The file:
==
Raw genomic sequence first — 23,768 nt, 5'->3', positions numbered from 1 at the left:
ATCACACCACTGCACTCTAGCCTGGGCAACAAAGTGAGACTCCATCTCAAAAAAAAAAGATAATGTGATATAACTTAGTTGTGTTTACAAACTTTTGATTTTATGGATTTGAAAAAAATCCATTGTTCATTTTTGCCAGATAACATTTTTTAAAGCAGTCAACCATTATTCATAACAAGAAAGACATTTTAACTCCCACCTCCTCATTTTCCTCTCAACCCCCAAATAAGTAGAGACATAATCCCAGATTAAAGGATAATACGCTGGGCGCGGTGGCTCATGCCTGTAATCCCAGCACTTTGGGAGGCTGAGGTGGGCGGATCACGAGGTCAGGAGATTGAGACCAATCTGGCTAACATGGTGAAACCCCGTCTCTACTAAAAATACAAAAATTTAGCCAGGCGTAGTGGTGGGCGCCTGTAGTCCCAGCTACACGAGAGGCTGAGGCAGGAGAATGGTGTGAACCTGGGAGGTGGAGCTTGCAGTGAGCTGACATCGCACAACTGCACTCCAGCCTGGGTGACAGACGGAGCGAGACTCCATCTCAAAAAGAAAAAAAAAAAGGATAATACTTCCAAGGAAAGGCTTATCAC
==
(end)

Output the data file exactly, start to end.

Raw genomic sequence first — 23,768 nt, 5'->3', positions numbered from 1 at the left:
ATCACACCACTGCACTCTAGCCTGGGCAACAAAGTGAGACTCCATCTCAAAAAAAAAAGATAATGTGATATAACTTAGTTGTGTTTACAAACTTTTGATTTTATGGATTTGAAAAAAATCCATTGTTCATTTTTGCCAGATAACATTTTTTAAAGCAGTCAACCATTATTCATAACAAGAAAGACATTTTAACTCCCACCTCCTCATTTTCCTCTCAACCCCCAAATAAGTAGAGACATAATCCCAGATTAAAGGATAATACGCTGGGCGCGGTGGCTCATGCCTGTAATCCCAGCACTTTGGGAGGCTGAGGTGGGCGGATCACGAGGTCAGGAGATTGAGACCAATCTGGCTAACATGGTGAAACCCCGTCTCTACTAAAAATACAAAAATTTAGCCAGGCGTAGTGGTGGGCGCCTGTAGTCCCAGCTACACGAGAGGCTGAGGCAGGAGAATGGTGTGAACCTGGGAGGTGGAGCTTGCAGTGAGCTGACATCGCACAACTGCACTCCAGCCTGGGTGACAGACGGAGCGAGACTCCATCTCAAAAAGAAAAAAAAAAAGGATAATACTTCCAAGGAAAGGCTTATCAC